By Susan Smith Blakely • March 21, 2018•Careers, Other Career Issues
Are you familiar with the "motherhood penalty?" Well, you should be.
According to an article published earlier this week, the "motherhood penalty" is identified in a recent study as one of the reasons why women make 81 cents of every dollar a man makes. When, in fact, research also shows that having children raises wages for men, even correcting for the number of hours they work.
The gap between what mothers earn and what childless women and males earn is significant, and the gap between mothers and childless women has not narrowed since the 1980's --- even though the share of working mothers with young children has risen from 47% in 1975 to 70% in 2015. The reasons cited for such slow progress are the lack of both paid parental leave and subsidized childcare.
Sounds unfair, right? But, maybe you think that it does not happen that way in the law profession. Think again. The example of a law firm was specifically cited in the article.
"You're a female associate. Should you be considered for partnership at the end of your seven years, when you took nine months off?"
The study came out of the University of Massachusetts and draws on research conducted by the University of Michigan's Panel Study of Income Dynamics. That research tracked approximately 18,000 individuals from 5,000 families since the study began in 1968.
And, yes, it is against the law to punish an employee for having family responsibilities. But, employers know what to say and how to say it to remain within the law. And although cases alleging discrimination based on family responsibilities have "skyrocketed" in recent years, the total number of cases still remains small, and the Equal Employment Opportunity Commission (EEOC) lacks funds to proactively police the issue.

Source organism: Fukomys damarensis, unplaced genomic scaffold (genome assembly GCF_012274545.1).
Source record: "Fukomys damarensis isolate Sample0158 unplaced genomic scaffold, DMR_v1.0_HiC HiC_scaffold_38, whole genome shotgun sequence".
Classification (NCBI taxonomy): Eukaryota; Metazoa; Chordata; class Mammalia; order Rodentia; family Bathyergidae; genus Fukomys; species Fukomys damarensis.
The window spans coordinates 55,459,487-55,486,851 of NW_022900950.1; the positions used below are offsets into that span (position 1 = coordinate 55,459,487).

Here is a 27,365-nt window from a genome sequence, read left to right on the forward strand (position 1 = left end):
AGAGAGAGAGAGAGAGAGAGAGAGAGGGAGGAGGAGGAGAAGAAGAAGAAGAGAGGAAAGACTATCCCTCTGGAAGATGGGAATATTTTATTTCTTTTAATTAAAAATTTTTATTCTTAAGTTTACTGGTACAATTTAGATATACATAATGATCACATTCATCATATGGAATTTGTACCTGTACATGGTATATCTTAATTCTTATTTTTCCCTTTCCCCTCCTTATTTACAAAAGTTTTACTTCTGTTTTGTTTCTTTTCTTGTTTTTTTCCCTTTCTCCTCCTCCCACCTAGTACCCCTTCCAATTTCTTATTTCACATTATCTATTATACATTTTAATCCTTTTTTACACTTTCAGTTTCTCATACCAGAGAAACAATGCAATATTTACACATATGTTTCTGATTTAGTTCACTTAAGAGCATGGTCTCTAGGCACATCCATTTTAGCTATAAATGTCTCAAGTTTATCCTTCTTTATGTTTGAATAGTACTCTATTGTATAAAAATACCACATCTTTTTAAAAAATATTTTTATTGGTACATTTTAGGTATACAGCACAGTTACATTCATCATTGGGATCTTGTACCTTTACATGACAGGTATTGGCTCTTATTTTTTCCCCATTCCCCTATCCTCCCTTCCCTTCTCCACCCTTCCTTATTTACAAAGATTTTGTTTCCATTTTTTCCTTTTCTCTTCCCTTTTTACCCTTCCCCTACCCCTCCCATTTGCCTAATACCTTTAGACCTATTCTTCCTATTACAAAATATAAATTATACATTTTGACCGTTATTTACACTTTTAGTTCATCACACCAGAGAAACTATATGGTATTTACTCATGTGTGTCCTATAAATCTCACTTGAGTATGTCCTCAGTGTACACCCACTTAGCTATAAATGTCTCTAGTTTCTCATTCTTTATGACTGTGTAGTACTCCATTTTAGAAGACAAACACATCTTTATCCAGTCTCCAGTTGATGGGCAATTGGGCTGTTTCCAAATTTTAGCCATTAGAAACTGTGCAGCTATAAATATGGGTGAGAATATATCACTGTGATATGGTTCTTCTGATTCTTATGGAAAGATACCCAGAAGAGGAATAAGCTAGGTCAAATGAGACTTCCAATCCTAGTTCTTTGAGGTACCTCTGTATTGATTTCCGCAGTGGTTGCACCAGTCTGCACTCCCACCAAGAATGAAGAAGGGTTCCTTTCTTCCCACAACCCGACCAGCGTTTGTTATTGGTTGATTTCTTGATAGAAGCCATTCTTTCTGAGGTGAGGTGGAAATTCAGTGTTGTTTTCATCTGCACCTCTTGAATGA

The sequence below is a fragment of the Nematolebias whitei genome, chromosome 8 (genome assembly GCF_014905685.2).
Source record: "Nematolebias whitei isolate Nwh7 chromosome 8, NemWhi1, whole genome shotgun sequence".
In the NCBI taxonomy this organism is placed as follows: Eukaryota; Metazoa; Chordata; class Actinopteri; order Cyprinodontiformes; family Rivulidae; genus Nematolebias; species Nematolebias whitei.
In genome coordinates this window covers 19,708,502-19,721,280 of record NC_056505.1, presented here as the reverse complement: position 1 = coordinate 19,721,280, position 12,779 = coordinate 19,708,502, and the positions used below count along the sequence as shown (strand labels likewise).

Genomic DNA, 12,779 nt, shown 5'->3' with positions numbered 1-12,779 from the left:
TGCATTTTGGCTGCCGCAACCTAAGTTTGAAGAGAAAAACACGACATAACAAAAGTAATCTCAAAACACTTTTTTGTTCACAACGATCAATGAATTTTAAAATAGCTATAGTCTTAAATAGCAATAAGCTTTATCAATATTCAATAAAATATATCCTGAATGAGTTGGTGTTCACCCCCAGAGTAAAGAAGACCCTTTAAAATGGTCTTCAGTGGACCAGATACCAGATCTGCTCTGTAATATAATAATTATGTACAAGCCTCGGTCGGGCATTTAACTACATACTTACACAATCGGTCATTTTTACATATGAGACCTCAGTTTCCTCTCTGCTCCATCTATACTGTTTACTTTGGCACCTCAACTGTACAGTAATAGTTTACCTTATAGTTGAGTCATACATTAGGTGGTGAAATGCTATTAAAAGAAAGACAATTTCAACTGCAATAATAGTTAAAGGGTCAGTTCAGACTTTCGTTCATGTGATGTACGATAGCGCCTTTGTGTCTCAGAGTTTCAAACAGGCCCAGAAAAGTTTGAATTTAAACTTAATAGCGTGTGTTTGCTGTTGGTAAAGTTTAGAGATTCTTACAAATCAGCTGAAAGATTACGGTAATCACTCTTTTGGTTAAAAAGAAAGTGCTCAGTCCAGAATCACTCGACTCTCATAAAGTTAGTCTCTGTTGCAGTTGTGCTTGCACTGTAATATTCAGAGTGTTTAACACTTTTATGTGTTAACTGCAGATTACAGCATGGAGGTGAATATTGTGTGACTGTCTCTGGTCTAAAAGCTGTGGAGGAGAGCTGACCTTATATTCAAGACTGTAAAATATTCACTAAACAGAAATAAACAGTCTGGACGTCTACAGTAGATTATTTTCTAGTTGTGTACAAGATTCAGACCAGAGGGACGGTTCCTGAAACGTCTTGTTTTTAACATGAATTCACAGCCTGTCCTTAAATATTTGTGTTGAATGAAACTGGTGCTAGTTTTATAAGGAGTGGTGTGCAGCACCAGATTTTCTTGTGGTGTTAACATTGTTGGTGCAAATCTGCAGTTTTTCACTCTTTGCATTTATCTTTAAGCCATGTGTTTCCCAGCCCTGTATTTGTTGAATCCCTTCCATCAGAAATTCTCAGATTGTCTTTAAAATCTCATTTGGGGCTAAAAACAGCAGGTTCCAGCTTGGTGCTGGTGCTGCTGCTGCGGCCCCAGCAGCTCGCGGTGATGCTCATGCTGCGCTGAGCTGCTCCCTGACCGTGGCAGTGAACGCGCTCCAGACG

Sad but true.
Susan Smith Blakely is the Founder of LegalPerspectives LLC and an award-winning, nationally-recognized author, speaker and consultant on issues related to young women lawyers, young women law students and young women interested in careers in the law. She is author of Best Friends at the Bar: What Women Need to Know about a Career in the Law (Wolters Kluwer/Aspen Publishers 2009), and Best Friends at the Bar: The New Balance for Today's Woman Lawyer (Wolters Kluwer Law & Business 2012), which addresses the work-life struggle for women lawyers and includes twelve profiles of women who have successfully transitioned from one practice setting to another. Her new book, Best Friends at the Bar: Top-Down Leadership for Women Lawyers, will focus on the responsibilities of law firm leaders and will be released by Wolters Kluwer Law & Business in 2015.
Ms. Blakely frequently speaks at colleges and universities, law schools, law firms and law organizations, and she has been featured in media including Corporate Counsel Magazine, the LA Daily Journal, National Jurist, Washington Examiner Newspaper, Forbes Woman, Women Lawyers Journal (NAWL), Law.com, DC Spotlight, Lawyerist.com, Daily Muse, Lawyer and Statesman, Law.com and Huffington Post Business. Ms. Blakely also is a frequent guest speaker and panelist at conferences on women's issues in business and the law profession, and she has been a featured speaker at the US Department of Justice, Civil Division. She is the recipient of the Ms. JD 2015 "Sharing Her Passion Award" for her work on behalf of women in the law, and she is the recipient of a Lawyer Monthly Women in Law Award 2016.
Ms. Blakely graduated from the University of Wisconsin with distinction and from Georgetown University Law Center where she was a teaching fellow. She is a member of the CoachSource global network of leadership coaches and a career coach for the Indiana University Marshall Goldsmith Leadership Development and Executive Coaching Academy. For more information, please visit www.bestfriendsatthebar.com.